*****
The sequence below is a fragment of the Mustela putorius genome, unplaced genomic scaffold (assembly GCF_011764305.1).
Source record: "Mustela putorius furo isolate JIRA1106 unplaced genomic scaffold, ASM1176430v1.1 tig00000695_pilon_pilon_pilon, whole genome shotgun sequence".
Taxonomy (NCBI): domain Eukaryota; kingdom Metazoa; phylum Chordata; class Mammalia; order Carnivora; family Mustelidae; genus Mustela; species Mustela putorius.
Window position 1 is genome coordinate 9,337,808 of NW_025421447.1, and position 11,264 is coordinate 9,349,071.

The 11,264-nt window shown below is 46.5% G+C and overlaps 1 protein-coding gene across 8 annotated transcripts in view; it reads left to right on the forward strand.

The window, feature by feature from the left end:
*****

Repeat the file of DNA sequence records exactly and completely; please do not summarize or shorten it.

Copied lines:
The sequence below is a fragment of the Mustela putorius genome, unplaced genomic scaffold (assembly GCF_011764305.1).
Source record: "Mustela putorius furo isolate JIRA1106 unplaced genomic scaffold, ASM1176430v1.1 tig00000695_pilon_pilon_pilon, whole genome shotgun sequence".
Taxonomy (NCBI): domain Eukaryota; kingdom Metazoa; phylum Chordata; class Mammalia; order Carnivora; family Mustelidae; genus Mustela; species Mustela putorius.
Window position 1 is genome coordinate 9,337,808 of NW_025421447.1, and position 11,264 is coordinate 9,349,071.

The 11,264-nt window shown below is 46.5% G+C and overlaps 1 protein-coding gene across 8 annotated transcripts in view; it reads left to right on the forward strand.

The window, feature by feature from the left end: